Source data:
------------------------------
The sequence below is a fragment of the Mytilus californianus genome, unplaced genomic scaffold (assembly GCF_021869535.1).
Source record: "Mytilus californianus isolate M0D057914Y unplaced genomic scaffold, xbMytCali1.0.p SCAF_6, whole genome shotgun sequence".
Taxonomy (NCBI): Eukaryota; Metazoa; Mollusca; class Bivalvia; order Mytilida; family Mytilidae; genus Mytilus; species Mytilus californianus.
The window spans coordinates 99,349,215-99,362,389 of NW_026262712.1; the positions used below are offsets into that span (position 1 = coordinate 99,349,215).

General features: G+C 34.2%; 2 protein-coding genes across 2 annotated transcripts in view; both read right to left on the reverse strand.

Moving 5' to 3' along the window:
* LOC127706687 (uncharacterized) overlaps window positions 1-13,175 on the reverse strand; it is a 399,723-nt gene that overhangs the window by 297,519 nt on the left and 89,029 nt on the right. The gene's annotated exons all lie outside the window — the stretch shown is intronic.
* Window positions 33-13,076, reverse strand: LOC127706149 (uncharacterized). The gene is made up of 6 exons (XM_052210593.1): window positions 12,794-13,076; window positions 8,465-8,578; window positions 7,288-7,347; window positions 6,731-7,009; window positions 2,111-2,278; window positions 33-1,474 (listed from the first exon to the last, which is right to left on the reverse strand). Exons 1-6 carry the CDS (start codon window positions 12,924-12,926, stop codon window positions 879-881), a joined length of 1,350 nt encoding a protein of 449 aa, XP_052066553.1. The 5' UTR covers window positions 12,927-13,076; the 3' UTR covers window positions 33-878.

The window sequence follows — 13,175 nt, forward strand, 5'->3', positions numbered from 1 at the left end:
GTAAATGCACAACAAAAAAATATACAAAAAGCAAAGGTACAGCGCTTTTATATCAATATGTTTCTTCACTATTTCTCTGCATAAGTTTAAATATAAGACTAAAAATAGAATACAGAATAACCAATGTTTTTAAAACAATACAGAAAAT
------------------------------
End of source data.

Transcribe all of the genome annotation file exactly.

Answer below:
The sequence below is a fragment of the Mytilus californianus genome, unplaced genomic scaffold (assembly GCF_021869535.1).
Source record: "Mytilus californianus isolate M0D057914Y unplaced genomic scaffold, xbMytCali1.0.p SCAF_6, whole genome shotgun sequence".
Taxonomy (NCBI): Eukaryota; Metazoa; Mollusca; class Bivalvia; order Mytilida; family Mytilidae; genus Mytilus; species Mytilus californianus.
The window spans coordinates 99,349,215-99,362,389 of NW_026262712.1; the positions used below are offsets into that span (position 1 = coordinate 99,349,215).

General features: G+C 34.2%; 2 protein-coding genes across 2 annotated transcripts in view; both read right to left on the reverse strand.

Moving 5' to 3' along the window:
* LOC127706687 (uncharacterized) overlaps window positions 1-13,175 on the reverse strand; it is a 399,723-nt gene that overhangs the window by 297,519 nt on the left and 89,029 nt on the right. The gene's annotated exons all lie outside the window — the stretch shown is intronic.
* Window positions 33-13,076, reverse strand: LOC127706149 (uncharacterized). The gene is made up of 6 exons (XM_052210593.1): window positions 12,794-13,076; window positions 8,465-8,578; window positions 7,288-7,347; window positions 6,731-7,009; window positions 2,111-2,278; window positions 33-1,474 (listed from the first exon to the last, which is right to left on the reverse strand). Exons 1-6 carry the CDS (start codon window positions 12,924-12,926, stop codon window positions 879-881), a joined length of 1,350 nt encoding a protein of 449 aa, XP_052066553.1. The 5' UTR covers window positions 12,927-13,076; the 3' UTR covers window positions 33-878.

The window sequence follows — 13,175 nt, forward strand, 5'->3', positions numbered from 1 at the left end:
GTAAATGCACAACAAAAAAATATACAAAAAGCAAAGGTACAGCGCTTTTATATCAATATGTTTCTTCACTATTTCTCTGCATAAGTTTAAATATAAGACTAAAAATAGAATACAGAATAACCAATGTTTTTAAAACAATACAGAAAAT